Cellular and Molecular Life Sciences

, Volume 66, Issue 6, pp 981–993

DNA Repair in Mammalian Cells

Base excision repair: the long and short of it
  • A. B. Robertson
  • A. Klungland
  • T. Rognes
  • I. Leiros
Multi-author Review

DOI: 10.1007/s00018-009-8736-z

Cite this article as:
Robertson, A.B., Klungland, A., Rognes, T. et al. Cell. Mol. Life Sci. (2009) 66: 981. doi:10.1007/s00018-009-8736-z

Abstract.

Base excision repair (BER) is the primary DNA repair pathway that corrects base lesions that arise due to oxidative, alkylation, deamination, and depurinatiation/depyrimidination damage. BER facilitates the repair of damaged DNA via two general pathways – short-patch and long-patch. The shortpatch BER pathway leads to a repair tract of a single nucleotide. Alternatively, the long-patch BER pathway produces a repair tract of at least two nucleotides. The BER pathway is initiated by one of many DNA glycosylases, which recognize and catalyze the removal of damaged bases. The completion of the BER pathway is accomplished by the coordinated action of at least three additional enzymes. These downstream enzymes carry out strand incision, gap-filling and ligation. The high degree of BER conservation between E. coli and mammals has lead to advances in our understanding of mammalian BER. This review will provide a general overview of the mammalian BER pathway. (Part of a Multi-author Review)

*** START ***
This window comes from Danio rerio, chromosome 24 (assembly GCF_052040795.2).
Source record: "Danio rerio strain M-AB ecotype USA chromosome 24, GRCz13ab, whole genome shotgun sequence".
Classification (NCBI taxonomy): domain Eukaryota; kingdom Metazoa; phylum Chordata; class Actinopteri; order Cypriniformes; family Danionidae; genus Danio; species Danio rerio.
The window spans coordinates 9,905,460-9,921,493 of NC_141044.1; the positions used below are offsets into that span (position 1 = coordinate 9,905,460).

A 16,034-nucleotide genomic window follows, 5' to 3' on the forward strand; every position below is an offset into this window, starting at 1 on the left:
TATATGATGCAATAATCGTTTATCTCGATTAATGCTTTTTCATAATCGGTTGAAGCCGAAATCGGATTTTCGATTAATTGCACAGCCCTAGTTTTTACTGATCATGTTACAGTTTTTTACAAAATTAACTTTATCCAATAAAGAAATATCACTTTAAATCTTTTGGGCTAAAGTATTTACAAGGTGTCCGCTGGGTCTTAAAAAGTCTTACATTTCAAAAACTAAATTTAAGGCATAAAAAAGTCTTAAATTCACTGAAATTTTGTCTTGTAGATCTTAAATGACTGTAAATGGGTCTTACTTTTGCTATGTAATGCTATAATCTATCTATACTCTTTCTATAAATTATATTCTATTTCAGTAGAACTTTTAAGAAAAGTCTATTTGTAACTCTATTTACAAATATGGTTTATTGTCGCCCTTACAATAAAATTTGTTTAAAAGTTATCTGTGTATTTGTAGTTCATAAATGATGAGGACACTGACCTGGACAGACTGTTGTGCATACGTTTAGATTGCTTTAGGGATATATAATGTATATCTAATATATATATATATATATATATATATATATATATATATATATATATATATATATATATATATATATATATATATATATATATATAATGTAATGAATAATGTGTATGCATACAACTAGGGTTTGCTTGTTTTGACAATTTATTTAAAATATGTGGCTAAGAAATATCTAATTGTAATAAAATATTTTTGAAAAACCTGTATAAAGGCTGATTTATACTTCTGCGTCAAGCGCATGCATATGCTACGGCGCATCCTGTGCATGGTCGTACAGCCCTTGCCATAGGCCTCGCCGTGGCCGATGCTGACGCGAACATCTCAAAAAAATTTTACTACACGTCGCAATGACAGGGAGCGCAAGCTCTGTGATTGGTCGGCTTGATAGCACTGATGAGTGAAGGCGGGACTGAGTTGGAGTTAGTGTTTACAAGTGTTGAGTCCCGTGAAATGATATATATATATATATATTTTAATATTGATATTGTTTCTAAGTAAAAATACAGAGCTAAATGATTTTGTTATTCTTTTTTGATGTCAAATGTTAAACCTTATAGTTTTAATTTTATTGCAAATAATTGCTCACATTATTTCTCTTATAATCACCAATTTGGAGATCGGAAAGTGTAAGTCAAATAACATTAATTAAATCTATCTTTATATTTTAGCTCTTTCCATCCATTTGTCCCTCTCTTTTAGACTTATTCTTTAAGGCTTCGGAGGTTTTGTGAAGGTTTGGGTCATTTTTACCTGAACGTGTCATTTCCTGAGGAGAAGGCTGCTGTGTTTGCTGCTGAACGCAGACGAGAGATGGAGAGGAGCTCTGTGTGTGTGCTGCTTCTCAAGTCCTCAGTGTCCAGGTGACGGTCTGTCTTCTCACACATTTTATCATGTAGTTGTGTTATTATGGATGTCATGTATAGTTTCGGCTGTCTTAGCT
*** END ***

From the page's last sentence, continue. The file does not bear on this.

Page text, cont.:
Keywords.

Base excision repair glycosylase DNA damage alkylation oxidation deamination 

Copyright information

© Birkhäuser Verlag, Basel 2009

Authors and Affiliations

  • A. B. Robertson
    • 1
  • A. Klungland
    • 1
  • T. Rognes
    • 1
    • 2
  • I. Leiros
    • 3
  1. 1.Centre for Molecular Biology and Neuroscience and Institute of Medical Microbiology, Rikshospitalet HFUniversity of OsloOsloNorway
  2. 2.Department of InformaticsUniversity of OsloBlindern, OsloNorway
  3. 3.The Norwegian Structural Biology Centre [NorStruct], Department of Chemistry, Faculty of ScienceUniversity of TromsøTromsøNorway

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